Genetically Modified Foods? List of Examples?

Genetically modified organisms are those organisms that have some modification in their genetic material, either by including genes from other species, cutting and eliminating some genes or silencing some sequences. These organisms are employed in the production of food, hormones, antibiotics, and vaccinations, among other things.

What are genetically modified foods?

When genetic material from other species, either plant or animal, is incorporated into the DNA of genetically modified organisms, the term "transgenic" is used. If the organisms are utilised to produce food, transgenic foods are referred to as such. The process by which these organisms are obtained is called genetic engineering and its objective is to take the gene of interest from a plant or animal and introduce it into another animal or plant cell, all by applying a series of laboratory techniques.

Through this process, improved foods can be obtained, with better appearance, more nutritious, with greater resistance to pests, diseases, droughts, increased growth or more production.

Examples of Genetically Modified Foods

The following foods are among the most popular examples of transgenic or genetically modified food:

  • Corn: An estimated 85% of the corn cultivated in the United States is genetically modified. This genetically modified corn is produced because it lowers production costs and increases resistance to glyphosate, a herbicide that kills weeds but can also harm crops. This grain is used to make a wide range of different goods.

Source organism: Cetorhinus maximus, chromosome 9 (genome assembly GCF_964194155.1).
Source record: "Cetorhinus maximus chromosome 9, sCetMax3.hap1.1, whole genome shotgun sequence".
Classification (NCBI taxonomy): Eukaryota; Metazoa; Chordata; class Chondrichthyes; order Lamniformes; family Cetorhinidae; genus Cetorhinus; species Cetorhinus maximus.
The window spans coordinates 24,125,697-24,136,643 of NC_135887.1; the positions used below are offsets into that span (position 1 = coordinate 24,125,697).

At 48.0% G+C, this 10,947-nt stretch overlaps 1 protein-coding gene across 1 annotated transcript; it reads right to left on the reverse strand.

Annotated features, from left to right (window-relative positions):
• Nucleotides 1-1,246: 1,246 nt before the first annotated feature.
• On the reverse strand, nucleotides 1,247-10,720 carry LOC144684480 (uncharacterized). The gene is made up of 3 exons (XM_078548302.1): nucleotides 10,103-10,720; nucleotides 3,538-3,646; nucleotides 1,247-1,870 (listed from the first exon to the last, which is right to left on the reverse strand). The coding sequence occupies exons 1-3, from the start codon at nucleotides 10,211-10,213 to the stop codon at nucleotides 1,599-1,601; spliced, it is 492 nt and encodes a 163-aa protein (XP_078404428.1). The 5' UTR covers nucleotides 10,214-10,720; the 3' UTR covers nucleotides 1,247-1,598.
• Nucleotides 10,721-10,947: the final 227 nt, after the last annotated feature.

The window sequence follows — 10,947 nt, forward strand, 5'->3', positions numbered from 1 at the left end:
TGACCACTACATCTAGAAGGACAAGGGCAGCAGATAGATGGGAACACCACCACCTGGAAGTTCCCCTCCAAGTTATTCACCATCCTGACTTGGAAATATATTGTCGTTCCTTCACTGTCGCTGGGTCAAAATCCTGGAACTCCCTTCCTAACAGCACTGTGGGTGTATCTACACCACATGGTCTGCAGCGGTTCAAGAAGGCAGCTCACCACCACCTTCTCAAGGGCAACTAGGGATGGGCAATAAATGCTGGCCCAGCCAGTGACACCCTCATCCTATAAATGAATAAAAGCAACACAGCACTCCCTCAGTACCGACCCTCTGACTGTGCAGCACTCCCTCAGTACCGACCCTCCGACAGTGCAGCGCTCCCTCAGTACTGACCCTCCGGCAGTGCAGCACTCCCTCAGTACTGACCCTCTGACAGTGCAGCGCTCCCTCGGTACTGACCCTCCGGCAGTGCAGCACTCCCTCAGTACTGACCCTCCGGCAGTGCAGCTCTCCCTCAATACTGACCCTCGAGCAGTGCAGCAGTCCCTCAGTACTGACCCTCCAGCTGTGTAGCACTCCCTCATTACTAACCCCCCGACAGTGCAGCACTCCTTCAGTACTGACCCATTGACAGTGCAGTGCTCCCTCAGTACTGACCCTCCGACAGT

• Milk: Bovine growth hormone (rBGH) feeding is one method used on some dairy farms to increase milk production in cows. This hormone is a recombinant one that was created via genetic engineering. This is forbidden in nations that are a part of the European Union, Japan, Canada, New Zealand, or Australia.
  • Soy: Soybeans are one of the main foods produced through genetic engineering throughout the world, particularly in the US and Argentina. A 2010 genetically modified soybean, known for its high oleic acid content and potential to lower "bad" cholesterol.
  • Tomato: With its many varieties, the tomato is one of the most popular foods consumed worldwide today. Genetic engineering helps us expand tomato production to meet the growing worldwide demand by producing tomatoes more nutritious and resistant to pests, transportation and storage methods.
  • Potato: Another food that is in high demand worldwide and with genetic engineering, its production can be increased or made more resistant and nutritious. Thus, to feed a larger portion of the global population, the same approaches are applied to other food.
  • Alfalfa: Since 2011, farmers have been able to apply Roundup to their fields without worrying about it negatively affecting lucerne yield thanks to the development of a genetically modified type of plant.
  • Bread: It is the raw ingredients, like wheat or other cereals, that are changed rather than the bread itself. Several businesses carry this out to meet the significant demand for bread worldwide.
  • Zucchini and pumpkin: Genetically modified pumpkin and zucchini are grown to increase their resistance to several diseases, among other things.
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